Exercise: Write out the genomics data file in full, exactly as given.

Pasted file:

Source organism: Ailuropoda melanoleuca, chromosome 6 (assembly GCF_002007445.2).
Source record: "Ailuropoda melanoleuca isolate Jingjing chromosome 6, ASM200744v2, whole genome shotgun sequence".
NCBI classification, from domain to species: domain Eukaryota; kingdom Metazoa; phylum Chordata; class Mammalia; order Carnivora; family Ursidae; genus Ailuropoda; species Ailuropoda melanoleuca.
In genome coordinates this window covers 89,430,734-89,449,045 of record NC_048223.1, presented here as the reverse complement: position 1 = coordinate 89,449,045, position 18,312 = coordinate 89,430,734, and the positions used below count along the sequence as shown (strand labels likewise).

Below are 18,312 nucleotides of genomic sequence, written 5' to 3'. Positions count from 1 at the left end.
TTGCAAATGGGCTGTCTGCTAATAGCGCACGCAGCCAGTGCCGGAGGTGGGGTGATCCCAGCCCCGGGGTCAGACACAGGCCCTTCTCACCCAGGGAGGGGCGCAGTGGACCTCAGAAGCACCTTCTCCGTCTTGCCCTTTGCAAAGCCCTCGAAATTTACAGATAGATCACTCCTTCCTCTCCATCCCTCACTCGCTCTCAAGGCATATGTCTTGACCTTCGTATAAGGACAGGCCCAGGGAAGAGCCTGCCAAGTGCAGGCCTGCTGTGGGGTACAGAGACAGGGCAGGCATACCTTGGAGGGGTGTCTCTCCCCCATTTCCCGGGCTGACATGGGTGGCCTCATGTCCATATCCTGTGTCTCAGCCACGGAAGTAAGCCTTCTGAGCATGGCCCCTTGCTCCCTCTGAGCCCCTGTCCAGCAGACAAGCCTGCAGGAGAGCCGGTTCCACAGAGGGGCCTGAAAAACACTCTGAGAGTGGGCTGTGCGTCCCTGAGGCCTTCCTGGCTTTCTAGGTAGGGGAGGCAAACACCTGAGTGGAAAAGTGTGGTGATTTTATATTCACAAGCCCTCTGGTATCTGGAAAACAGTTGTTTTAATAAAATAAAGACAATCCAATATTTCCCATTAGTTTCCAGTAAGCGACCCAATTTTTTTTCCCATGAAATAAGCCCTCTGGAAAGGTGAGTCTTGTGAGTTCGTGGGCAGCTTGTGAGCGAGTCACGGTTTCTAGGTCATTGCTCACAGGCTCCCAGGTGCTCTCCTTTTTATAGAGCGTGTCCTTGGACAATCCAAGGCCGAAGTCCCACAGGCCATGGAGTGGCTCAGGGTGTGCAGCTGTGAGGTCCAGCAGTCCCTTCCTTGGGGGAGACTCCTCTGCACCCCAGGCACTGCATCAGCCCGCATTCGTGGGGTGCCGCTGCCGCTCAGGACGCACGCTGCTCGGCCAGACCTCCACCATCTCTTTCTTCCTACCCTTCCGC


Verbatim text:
Source organism: Ailuropoda melanoleuca, chromosome 6 (assembly GCF_002007445.2).
Source record: "Ailuropoda melanoleuca isolate Jingjing chromosome 6, ASM200744v2, whole genome shotgun sequence".
NCBI classification, from domain to species: domain Eukaryota; kingdom Metazoa; phylum Chordata; class Mammalia; order Carnivora; family Ursidae; genus Ailuropoda; species Ailuropoda melanoleuca.
In genome coordinates this window covers 89,430,734-89,449,045 of record NC_048223.1, presented here as the reverse complement: position 1 = coordinate 89,449,045, position 18,312 = coordinate 89,430,734, and the positions used below count along the sequence as shown (strand labels likewise).

Below are 18,312 nucleotides of genomic sequence, written 5' to 3'. Positions count from 1 at the left end.
TTGCAAATGGGCTGTCTGCTAATAGCGCACGCAGCCAGTGCCGGAGGTGGGGTGATCCCAGCCCCGGGGTCAGACACAGGCCCTTCTCACCCAGGGAGGGGCGCAGTGGACCTCAGAAGCACCTTCTCCGTCTTGCCCTTTGCAAAGCCCTCGAAATTTACAGATAGATCACTCCTTCCTCTCCATCCCTCACTCGCTCTCAAGGCATATGTCTTGACCTTCGTATAAGGACAGGCCCAGGGAAGAGCCTGCCAAGTGCAGGCCTGCTGTGGGGTACAGAGACAGGGCAGGCATACCTTGGAGGGGTGTCTCTCCCCCATTTCCCGGGCTGACATGGGTGGCCTCATGTCCATATCCTGTGTCTCAGCCACGGAAGTAAGCCTTCTGAGCATGGCCCCTTGCTCCCTCTGAGCCCCTGTCCAGCAGACAAGCCTGCAGGAGAGCCGGTTCCACAGAGGGGCCTGAAAAACACTCTGAGAGTGGGCTGTGCGTCCCTGAGGCCTTCCTGGCTTTCTAGGTAGGGGAGGCAAACACCTGAGTGGAAAAGTGTGGTGATTTTATATTCACAAGCCCTCTGGTATCTGGAAAACAGTTGTTTTAATAAAATAAAGACAATCCAATATTTCCCATTAGTTTCCAGTAAGCGACCCAATTTTTTTTCCCATGAAATAAGCCCTCTGGAAAGGTGAGTCTTGTGAGTTCGTGGGCAGCTTGTGAGCGAGTCACGGTTTCTAGGTCATTGCTCACAGGCTCCCAGGTGCTCTCCTTTTTATAGAGCGTGTCCTTGGACAATCCAAGGCCGAAGTCCCACAGGCCATGGAGTGGCTCAGGGTGTGCAGCTGTGAGGTCCAGCAGTCCCTTCCTTGGGGGAGACTCCTCTGCACCCCAGGCACTGCATCAGCCCGCATTCGTGGGGTGCCGCTGCCGCTCAGGACGCACGCTGCTCGGCCAGACCTCCACCATCTCTTTCTTCCTACCCTTCCGC